Hassan Heikal on His 'Tahrir Square Tax'

Monday, November 28, 2011

Egyptian anti-government demonstrators hold their national flag as they gather at Cairo's Tahrir Square on February 10, 2011. (Mohammed Abed/Getty)

Economic inequality is the primary motivation for the Occupy protests that began in New York and have since gone global. A clear-cut solution for restoring financial stability and easing public disgruntlement, stateside or in the burgeoning European debt crisis, is nowhere in sight. But one millionaire claims to have an answer.

Hassan Heikal, the CEO of EFG Hermes, is proposing the "Tahrir Square tax" which would impose a 10 to 20 percent tax on everyone making more than $10 million.

Guests:

Hassan Heikal

Comments [5]

Bob

I am curious about how many who publicly oppose such a tax or other "22nd century" (my term) solutions actually qualify and would be impacted by them. It should be considered signiificant that a growing number of those who do qualify are recognizing and owning publicly the responsibility that accrues with the status.

Nov. 29 2011 11:45 AM
Charles

Celeste Headlee blandly asserted that "the Bush tax cuts... for the most part, benefitt[ed] the wealthy."

By almost any sensible measure, that statement is false.

In terms of numbers, the "wealthy" (as defined by this story's terms) constitute a tiny number of the total number of Americans benefitted by the Bush tax cuts. And in terms of gross revenue to the U.S. Treasury, the amount saved by non-wealthy taxpayers dwarfs the amounts of taxes paid by that tiny group (probably only about 300,000 taxpayers) defined by this story as the ultra-wealthy.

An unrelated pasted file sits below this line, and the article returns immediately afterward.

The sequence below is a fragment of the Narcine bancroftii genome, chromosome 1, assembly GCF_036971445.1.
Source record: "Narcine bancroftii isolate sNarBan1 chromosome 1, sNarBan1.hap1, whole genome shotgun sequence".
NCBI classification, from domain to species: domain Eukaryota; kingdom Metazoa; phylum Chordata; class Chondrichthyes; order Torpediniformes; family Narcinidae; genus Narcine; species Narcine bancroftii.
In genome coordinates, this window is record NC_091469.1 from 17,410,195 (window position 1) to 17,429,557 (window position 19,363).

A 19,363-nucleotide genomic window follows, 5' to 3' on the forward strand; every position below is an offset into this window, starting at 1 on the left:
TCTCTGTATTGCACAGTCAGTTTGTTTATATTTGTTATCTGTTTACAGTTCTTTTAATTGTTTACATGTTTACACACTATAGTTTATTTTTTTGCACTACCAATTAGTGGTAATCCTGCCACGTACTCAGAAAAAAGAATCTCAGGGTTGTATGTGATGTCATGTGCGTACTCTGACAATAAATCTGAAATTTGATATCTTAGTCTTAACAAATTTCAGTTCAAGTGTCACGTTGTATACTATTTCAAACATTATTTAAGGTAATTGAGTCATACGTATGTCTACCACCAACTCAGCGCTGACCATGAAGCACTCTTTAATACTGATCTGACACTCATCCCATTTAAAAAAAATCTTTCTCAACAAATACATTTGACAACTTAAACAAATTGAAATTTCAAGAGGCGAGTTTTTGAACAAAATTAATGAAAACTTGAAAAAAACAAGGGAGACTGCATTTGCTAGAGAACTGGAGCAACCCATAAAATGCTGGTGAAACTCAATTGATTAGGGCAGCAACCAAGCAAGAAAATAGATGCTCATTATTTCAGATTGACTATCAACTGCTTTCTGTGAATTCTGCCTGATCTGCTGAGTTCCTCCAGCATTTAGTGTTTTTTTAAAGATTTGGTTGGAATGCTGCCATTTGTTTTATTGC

Of course, it is possible that for purposes of advancing her partisan arguments, Celeste might want to include earners like large farm owners, doctors and dentists, small business owners, and other fee for service professionals withinher definition of "the wealthy." News for Celeste; those really are the people who create a lot of jobs with their [income-producing] business activities.

I lost count of all of the sarcastic do-nothing Congress jokes in today's program. The odd thing is that I don't recall a single "Congress" joke on The Takeaway when Democrats were in control. From that, I take it that only divided Congresses are amusing for The Takeaway. So we'll see what we can do about creating a one-party filibuster-proof veto-proof Congress in 2012.

Nov. 28 2011 05:38 PM
listener

"..we can use new power technologies to free ourselves from oil and gas.."
Like Solyndra? Take from "bad" millionaires and give to "good" millionaires which all depends on their political connections? Isn't that crony capitalism?

Nov. 28 2011 11:46 AM
zoe

i think this is a marvelous idea! obama should earn his nobel peace prize by championing this idea--and then using using the extra funds for public work projects to rebuild the electric grid so that we can use new power technologies to free ourselves from oil and gas. it would reduce deficit, create jobs, and a bright new America. P.S. The money should not be funneled through existing corrupt state infrastructures.

Nov. 28 2011 10:49 AM
listener

There is no "corruption and mismanagement" in US and European governments?
"He's ready to pay the tax"
What's stopping him now?
Isn't it great pubic relations to offer a fortune knowing it will never happen while many "smart" people will fall for the false generosity?

Nov. 28 2011 10:08 AM

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